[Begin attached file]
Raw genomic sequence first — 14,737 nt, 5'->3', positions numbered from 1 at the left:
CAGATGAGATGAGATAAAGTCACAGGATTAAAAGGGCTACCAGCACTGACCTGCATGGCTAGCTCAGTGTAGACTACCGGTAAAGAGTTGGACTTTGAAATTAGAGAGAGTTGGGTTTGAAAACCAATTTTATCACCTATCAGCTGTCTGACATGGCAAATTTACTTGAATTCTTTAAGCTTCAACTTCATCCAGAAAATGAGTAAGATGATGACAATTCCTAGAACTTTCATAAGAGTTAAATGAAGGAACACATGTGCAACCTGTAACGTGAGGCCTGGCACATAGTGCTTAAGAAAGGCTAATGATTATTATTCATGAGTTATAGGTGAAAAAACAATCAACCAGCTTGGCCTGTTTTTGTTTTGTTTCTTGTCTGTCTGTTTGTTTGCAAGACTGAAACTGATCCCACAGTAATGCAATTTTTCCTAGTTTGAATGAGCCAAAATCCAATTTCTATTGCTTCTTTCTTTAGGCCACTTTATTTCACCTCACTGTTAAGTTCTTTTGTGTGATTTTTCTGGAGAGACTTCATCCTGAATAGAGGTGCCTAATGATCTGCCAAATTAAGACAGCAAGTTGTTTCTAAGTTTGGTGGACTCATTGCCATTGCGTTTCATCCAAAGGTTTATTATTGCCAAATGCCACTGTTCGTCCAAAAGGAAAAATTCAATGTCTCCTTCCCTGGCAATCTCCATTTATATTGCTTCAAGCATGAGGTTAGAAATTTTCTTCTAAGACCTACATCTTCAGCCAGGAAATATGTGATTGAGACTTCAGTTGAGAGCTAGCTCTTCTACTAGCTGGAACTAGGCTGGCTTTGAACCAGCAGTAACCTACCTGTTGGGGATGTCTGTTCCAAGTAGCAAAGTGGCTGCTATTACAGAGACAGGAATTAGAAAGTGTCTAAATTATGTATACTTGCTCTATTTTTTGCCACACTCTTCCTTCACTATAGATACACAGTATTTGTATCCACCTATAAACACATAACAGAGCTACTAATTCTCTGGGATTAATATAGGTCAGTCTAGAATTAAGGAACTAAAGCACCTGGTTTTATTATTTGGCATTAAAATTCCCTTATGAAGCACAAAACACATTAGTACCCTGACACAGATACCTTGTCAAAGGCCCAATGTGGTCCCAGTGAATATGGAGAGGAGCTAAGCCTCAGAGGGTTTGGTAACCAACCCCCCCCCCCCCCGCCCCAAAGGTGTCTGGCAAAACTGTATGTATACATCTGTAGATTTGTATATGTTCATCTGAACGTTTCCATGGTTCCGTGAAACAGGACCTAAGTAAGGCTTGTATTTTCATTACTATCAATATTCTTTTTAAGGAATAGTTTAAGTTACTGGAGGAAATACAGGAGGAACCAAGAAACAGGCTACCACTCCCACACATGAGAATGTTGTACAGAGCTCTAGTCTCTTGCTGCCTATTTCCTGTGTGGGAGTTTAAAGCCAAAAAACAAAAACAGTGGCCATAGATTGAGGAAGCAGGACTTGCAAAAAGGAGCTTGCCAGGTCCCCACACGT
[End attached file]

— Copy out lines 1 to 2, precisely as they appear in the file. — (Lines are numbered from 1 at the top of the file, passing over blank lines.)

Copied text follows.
Raw genomic sequence first — 14,737 nt, 5'->3', positions numbered from 1 at the left:
CAGATGAGATGAGATAAAGTCACAGGATTAAAAGGGCTACCAGCACTGACCTGCATGGCTAGCTCAGTGTAGACTACCGGTAAAGAGTTGGACTTTGAAATTAGAGAGAGTTGGGTTTGAAAACCAATTTTATCACCTATCAGCTGTCTGACATGGCAAATTTACTTGAATTCTTTAAGCTTCAACTTCATCCAGAAAATGAGTAAGATGATGACAATTCCTAGAACTTTCATAAGAGTTAAATGAAGGAACACATGTGCAACCTGTAACGTGAGGCCTGGCACATAGTGCTTAAGAAAGGCTAATGATTATTATTCATGAGTTATAGGTGAAAAAACAATCAACCAGCTTGGCCTGTTTTTGTTTTGTTTCTTGTCTGTCTGTTTGTTTGCAAGACTGAAACTGATCCCACAGTAATGCAATTTTTCCTAGTTTGAATGAGCCAAAATCCAATTTCTATTGCTTCTTTCTTTAGGCCACTTTATTTCACCTCACTGTTAAGTTCTTTTGTGTGATTTTTCTGGAGAGACTTCATCCTGAATAGAGGTGCCTAATGATCTGCCAAATTAAGACAGCAAGTTGTTTCTAAGTTTGGTGGACTCATTGCCATTGCGTTTCATCCAAAGGTTTATTATTGCCAAATGCCACTGTTCGTCCAAAAGGAAAAATTCAATGTCTCCTTCCCTGGCAATCTCCATTTATATTGCTTCAAGCATGAGGTTAGAAATTTTCTTCTAAGACCTACATCTTCAGCCAGGAAATATGTGATTGAGACTTCAGTTGAGAGCTAGCTCTTCTACTAGCTGGAACTAGGCTGGCTTTGAACCAGCAGTAACCTACCTGTTGGGGATGTCTGTTCCAAGTAGCAAAGTGGCTGCTATTACAGAGACAGGAATTAGAAAGTGTCTAAATTATGTATACTTGCTCTATTTTTTGCCACACTCTTCCTTCACTATAGATACACAGTATTTGTATCCACCTATAAACACATAACAGAGCTACTAATTCTCTGGGATTAATATAGGTCAGTCTAGAATTAAGGAACTAAAGCACCTGGTTTTATTATTTGGCATTAAAATTCCCTTATGAAGCACAAAACACATTAGTACCCTGACACAGATACCTTGTCAAAGGCCCAATGTGGTCCCAGTGAATATGGAGAGGAGCTAAGCCTCAGAGGGTTTGGTAACCAACCCCCCCCCCCCCCGCCCCAAAGGTGTCTGGCAAAACTGTATGTATACATCTGTAGATTTGTATATGTTCATCTGAACGTTTCCATGGTTCCGTGAAACAGGACCTAAGTAAGGCTTGTATTTTCATTACTATCAATATTCTTTTTAAGGAATAGTTTAAGTTACTGGAGGAAATACAGGAGGAACCAAGAAACAGGCTACCACTCCCACACATGAGAATGTTGTACAGAGCTCTAGTCTCTTGCTGCCTATTTCCTGTGTGGGAGTTTAAAGCCAAAAAACAAAAACAGTGGCCATAGATTGAGGAAGCAGGACTTGCAAAAAGGAGCTTGCCAGGTCCCCACACGT